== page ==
Indeed, Minsk has little chance of keeping a multi-vector foreign policy viable for itself, except in relation to China, with which it may come to trade more. In 2022, Belarusian exports to China grew by 80 percent to $1.6 billion, a sum that nonetheless pales in comparison to Minsk’s trade with Moscow. Belarus and China may have publicly committed to “an all-weather and all-round strategic partnership,” but that did not stop from China reducing the size of its investments in Belarus.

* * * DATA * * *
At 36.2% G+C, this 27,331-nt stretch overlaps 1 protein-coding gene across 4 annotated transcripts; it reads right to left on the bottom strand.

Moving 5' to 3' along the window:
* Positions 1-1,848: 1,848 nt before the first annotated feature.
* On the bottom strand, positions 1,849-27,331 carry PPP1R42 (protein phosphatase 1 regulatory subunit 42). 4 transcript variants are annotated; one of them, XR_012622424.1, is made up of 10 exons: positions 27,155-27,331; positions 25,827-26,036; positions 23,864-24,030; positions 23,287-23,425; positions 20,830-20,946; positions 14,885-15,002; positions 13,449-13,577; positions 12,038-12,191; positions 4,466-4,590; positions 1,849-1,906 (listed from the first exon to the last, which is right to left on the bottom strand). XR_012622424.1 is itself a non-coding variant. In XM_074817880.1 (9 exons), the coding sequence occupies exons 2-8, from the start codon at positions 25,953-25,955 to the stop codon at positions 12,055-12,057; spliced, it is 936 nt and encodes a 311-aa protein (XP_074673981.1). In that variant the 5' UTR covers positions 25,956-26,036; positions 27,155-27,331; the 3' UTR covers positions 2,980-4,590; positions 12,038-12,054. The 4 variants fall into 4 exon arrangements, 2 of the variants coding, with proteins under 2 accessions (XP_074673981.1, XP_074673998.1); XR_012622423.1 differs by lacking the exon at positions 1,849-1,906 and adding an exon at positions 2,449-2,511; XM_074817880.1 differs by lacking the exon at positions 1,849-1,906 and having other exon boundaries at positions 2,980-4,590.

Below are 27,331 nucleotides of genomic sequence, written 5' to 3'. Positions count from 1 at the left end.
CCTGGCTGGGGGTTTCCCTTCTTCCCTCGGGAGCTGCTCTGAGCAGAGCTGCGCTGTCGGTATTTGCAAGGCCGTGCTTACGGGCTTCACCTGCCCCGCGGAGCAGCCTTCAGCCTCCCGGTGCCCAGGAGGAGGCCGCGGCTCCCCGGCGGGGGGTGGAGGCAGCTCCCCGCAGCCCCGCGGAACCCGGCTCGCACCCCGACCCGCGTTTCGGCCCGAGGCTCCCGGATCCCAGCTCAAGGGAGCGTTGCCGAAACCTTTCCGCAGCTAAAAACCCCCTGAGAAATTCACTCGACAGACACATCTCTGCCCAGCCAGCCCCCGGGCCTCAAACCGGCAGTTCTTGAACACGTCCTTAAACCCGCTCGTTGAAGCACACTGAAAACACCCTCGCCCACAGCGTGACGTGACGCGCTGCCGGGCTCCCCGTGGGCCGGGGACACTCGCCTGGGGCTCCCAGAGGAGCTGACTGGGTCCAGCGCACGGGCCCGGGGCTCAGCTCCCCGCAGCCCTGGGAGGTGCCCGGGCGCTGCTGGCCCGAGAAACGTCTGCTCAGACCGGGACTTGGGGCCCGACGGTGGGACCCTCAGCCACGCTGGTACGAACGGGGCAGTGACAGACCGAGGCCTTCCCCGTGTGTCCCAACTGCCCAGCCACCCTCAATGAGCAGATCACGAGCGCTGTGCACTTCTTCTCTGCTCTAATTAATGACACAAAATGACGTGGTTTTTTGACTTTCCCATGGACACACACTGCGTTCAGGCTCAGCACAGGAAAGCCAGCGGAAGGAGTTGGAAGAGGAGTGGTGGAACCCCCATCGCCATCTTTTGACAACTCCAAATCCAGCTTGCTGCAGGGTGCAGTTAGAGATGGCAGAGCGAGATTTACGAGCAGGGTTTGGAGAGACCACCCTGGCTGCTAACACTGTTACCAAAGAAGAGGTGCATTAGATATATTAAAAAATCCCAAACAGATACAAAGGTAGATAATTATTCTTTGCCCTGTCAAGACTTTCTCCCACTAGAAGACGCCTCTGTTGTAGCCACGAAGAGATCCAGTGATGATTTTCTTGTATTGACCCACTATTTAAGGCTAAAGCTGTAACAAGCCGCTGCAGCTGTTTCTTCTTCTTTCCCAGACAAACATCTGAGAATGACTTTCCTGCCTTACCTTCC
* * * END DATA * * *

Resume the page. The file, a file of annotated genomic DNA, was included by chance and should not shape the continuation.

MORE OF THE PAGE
Whatever the long-term consequences, Belarus is clearly looking to Russia to address its growing problems. While greater cooperation with Moscow may help Minsk alleviate its current economic difficulties, it will also deepen the latter’s dependence on a large yet stagnant economy whose risks it will increasingly also bear.